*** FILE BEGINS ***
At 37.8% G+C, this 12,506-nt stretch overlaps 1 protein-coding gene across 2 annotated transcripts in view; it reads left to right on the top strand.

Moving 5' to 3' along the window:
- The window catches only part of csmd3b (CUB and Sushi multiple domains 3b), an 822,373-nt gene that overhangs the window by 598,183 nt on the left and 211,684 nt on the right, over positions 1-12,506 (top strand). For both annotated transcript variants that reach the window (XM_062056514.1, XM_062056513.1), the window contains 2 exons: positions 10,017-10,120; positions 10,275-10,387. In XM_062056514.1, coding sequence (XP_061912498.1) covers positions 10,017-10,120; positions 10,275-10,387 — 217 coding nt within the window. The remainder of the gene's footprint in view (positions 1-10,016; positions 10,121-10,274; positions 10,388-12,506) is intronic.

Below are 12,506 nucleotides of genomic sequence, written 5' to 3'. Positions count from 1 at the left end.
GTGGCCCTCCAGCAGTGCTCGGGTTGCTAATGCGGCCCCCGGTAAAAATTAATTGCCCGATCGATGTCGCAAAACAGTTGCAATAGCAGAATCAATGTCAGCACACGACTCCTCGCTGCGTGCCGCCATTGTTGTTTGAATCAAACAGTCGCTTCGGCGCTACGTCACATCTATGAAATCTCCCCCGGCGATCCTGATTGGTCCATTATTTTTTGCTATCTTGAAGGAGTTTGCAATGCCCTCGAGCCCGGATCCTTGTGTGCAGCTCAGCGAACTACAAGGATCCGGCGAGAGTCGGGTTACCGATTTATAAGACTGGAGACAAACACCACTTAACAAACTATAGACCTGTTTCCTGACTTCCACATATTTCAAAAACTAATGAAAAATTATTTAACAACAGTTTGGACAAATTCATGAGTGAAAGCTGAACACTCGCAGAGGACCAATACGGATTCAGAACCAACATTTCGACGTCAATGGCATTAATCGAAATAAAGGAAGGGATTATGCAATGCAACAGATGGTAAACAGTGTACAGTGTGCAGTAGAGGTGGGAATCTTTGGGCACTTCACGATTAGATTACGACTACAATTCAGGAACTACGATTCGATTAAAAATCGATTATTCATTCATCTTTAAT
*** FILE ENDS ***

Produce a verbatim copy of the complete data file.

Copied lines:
At 37.8% G+C, this 12,506-nt stretch overlaps 1 protein-coding gene across 2 annotated transcripts in view; it reads left to right on the top strand.

Moving 5' to 3' along the window:
- The window catches only part of csmd3b (CUB and Sushi multiple domains 3b), an 822,373-nt gene that overhangs the window by 598,183 nt on the left and 211,684 nt on the right, over positions 1-12,506 (top strand). For both annotated transcript variants that reach the window (XM_062056514.1, XM_062056513.1), the window contains 2 exons: positions 10,017-10,120; positions 10,275-10,387. In XM_062056514.1, coding sequence (XP_061912498.1) covers positions 10,017-10,120; positions 10,275-10,387 — 217 coding nt within the window. The remainder of the gene's footprint in view (positions 1-10,016; positions 10,121-10,274; positions 10,388-12,506) is intronic.

Below are 12,506 nucleotides of genomic sequence, written 5' to 3'. Positions count from 1 at the left end.
GTGGCCCTCCAGCAGTGCTCGGGTTGCTAATGCGGCCCCCGGTAAAAATTAATTGCCCGATCGATGTCGCAAAACAGTTGCAATAGCAGAATCAATGTCAGCACACGACTCCTCGCTGCGTGCCGCCATTGTTGTTTGAATCAAACAGTCGCTTCGGCGCTACGTCACATCTATGAAATCTCCCCCGGCGATCCTGATTGGTCCATTATTTTTTGCTATCTTGAAGGAGTTTGCAATGCCCTCGAGCCCGGATCCTTGTGTGCAGCTCAGCGAACTACAAGGATCCGGCGAGAGTCGGGTTACCGATTTATAAGACTGGAGACAAACACCACTTAACAAACTATAGACCTGTTTCCTGACTTCCACATATTTCAAAAACTAATGAAAAATTATTTAACAACAGTTTGGACAAATTCATGAGTGAAAGCTGAACACTCGCAGAGGACCAATACGGATTCAGAACCAACATTTCGACGTCAATGGCATTAATCGAAATAAAGGAAGGGATTATGCAATGCAACAGATGGTAAACAGTGTACAGTGTGCAGTAGAGGTGGGAATCTTTGGGCACTTCACGATTAGATTACGACTACAATTCAGGAACTACGATTCGATTAAAAATCGATTATTCATTCATCTTTAAT